Walking in Waikiki
"Obama's Back Lanes"
I love little Young Street in Waikiki’s neighboring Makiki district. A one-time ‘carriage lane’ it is the quiet back street between urgent King Street and stately, rushed Beretania. Here, away from the main-stream are small, long-time businesses, the back side of office buildings, garages, small apartment buildings, and the occasional tiny, perfect Hawaii bungalow with mynah birds and doves singing in a front yard plumeria tree. On Young street you can hear your thoughts. Young Barry (Barack) Obama, whose childhood apartment is adjacent to Young street, must have walked the lane many times to collect his thoughts while growing up. And there he was again, during his most recent visit with the ailing Tutu (grandmother) he so often speaks of. No Michelle, no Sasha & Malia giggling this time; just a guy coming home, perhaps for the last time, to the rooms he grew up in, and the accomplished woman from Kansas who, he says, made him what he is today. One afternoon, the presidential candidate strolled down Young Street with the Secret Service at a respectable distance. The young guy with the basketball is now a family man with much more important contests to win, but the passing of an age, of those we love, puts things into perspective doesn’t it? He must have been enjoying the perspective of Young Street till the cameras found him. Pensively he rejoined the caravan. It’s a shame that his privacy was broached, but I am grateful for the few moments’ tape of him walking alone. A local guy walking down the back street, with miles yet to go. . . And speaking of local pride! My childhood Phillies have won the World Series with the help of local hero, Maui Boy, the "Flyin’ Hawaiian" Shane Victorino! In his ballpark locker, Shane has a news article headlined: “Hawaii Wins Little League World Series 08.” Our keiki (kids) inspire us, and now the Big League Bruddah is returning the favor. These tiny specks of island also produced the Beijing Olympics’ “greatest athlete,” decathlon gold medallist, Bryan Clay, soccer golden girl Natasha Kai (I know I’m forgetting others!) plus NFL players like kicker Jason Elam, and Washington quarterback Colt Brennan of last season’s WAC champion, yep, UH . . . (and let’s not forget Jack Johnson) But enough boasting! The Hilton’s Luau on the Lagoon looks to be getting very popular. You can now save yourself a bus ride far out of Waikiki (though Paradise Cove is a great place) while still enjoying torches, hula, games, and too much good food in a lovely setting . . . Jimmy Buffet is opening a huge-mungous restaurant at the Waikiki Beachcomber Hotel early next year. Don Ho’s old showroom was right there, so the atmosphere and acoustics should be right for a little pickin’ & singin’ eh Mr. Margaritaville? Swanning about: Four black swans mysteriously appeared recently at Ala Moana Beach Park. Sunday park goers were astonished at the sight; old-timers (and we get some OOOOLD-timahs) had never seen the like. Stately, poised and grand, the red-billed beauties glided in formation while swimmers kept a respectful distance. They seemed calm and tolerant of humans – though no one knows WHERE they came from! All the nearby Hilton’s wildlife was accounted for. (I mean, hey, would YOU leave free lifetime digs at a destination resort?) And then, as mysteriously as they had appeared . . . they were . . .gone. . . Maunakea, the Big Island’s ‘white mountain’ is once again tipped with snow. The far off white peak viewed against a blue tropic sky and wreathed in green swaying palms is one of the eternal images of Hawaii. Where else can you sled in the morning, ride a fine horse over the high, open range of cowboy Waimea in the afternoon, and surf Kohala’s gold-coast at Pau Hana (happy hour!) time? November 7 – 10th would be a perfect time to fly into Kona International Airport for the annual Kona Coffee Cultural Festival. Small town parades, beauty pageants, tastings, gourmet food events, art exhibitions, AND a coffee picking contest will showcase this unique region. You may even hear a “Kona Nightingale” (mule) braying on the hillside. Red coffee “cherries” falling into a canvas sack on a small family farm or coffee estate, still mean an awful lot to the people and economy of Kona. You can visit the picturesque town of Holualoa on the volcanic slope above Kailua Town, where you’ll find little shops, a small post office, art galleries, and you might even see wisps of volcanic steam arising from vents in the “resting” Hualalai volcano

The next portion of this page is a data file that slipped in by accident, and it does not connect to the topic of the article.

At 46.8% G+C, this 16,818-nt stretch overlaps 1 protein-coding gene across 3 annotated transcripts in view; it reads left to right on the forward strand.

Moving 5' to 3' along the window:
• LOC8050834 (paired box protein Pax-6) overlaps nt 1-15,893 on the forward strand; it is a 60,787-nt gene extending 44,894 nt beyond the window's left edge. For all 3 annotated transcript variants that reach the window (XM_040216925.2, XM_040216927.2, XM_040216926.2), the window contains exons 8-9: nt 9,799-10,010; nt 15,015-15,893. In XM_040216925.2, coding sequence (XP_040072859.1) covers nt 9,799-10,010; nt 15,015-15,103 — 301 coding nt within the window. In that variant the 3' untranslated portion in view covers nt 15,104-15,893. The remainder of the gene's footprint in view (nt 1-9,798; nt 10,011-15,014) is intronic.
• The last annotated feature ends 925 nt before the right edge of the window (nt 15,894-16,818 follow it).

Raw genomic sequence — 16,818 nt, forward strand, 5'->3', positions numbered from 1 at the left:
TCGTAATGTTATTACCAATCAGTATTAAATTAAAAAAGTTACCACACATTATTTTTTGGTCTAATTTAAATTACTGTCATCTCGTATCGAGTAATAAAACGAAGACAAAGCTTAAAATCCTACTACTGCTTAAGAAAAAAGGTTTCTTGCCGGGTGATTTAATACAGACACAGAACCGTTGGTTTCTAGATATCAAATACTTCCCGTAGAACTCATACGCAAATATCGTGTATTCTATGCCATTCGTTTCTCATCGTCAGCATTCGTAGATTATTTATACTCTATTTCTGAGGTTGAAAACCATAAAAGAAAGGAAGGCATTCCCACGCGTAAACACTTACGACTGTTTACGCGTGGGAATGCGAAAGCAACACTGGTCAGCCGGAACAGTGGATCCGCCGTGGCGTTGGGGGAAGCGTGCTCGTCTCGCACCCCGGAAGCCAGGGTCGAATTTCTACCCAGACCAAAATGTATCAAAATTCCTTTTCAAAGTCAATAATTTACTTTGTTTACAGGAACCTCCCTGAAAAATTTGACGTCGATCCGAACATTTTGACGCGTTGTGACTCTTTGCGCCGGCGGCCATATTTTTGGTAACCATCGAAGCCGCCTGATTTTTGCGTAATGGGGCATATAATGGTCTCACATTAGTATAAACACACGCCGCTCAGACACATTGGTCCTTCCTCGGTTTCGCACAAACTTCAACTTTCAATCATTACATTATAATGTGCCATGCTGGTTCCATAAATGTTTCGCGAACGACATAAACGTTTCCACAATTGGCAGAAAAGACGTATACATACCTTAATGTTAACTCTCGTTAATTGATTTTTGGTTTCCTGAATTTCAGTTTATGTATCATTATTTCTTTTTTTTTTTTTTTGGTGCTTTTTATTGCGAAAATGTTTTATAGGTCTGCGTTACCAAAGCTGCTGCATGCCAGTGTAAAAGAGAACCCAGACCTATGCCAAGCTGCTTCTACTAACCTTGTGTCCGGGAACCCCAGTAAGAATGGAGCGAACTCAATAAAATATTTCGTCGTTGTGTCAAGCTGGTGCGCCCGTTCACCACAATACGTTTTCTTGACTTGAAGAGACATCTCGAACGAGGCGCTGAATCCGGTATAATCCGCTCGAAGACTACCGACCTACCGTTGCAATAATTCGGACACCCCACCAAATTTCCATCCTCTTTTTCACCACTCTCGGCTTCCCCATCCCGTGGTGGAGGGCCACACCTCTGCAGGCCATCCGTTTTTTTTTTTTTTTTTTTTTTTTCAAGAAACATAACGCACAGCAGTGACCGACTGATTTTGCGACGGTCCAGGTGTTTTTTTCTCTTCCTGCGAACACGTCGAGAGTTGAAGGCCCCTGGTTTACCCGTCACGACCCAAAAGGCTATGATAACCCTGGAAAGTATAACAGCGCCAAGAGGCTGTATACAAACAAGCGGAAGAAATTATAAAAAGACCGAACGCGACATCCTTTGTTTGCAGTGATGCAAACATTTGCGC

Want to enjoy more Waikiki “street” life? Check out my Hawaii “Taxi Cab” Novel: “Aloha Where You Like Go?” at Amazon.com, local bookstores, or the Hawaii State Library branch near you!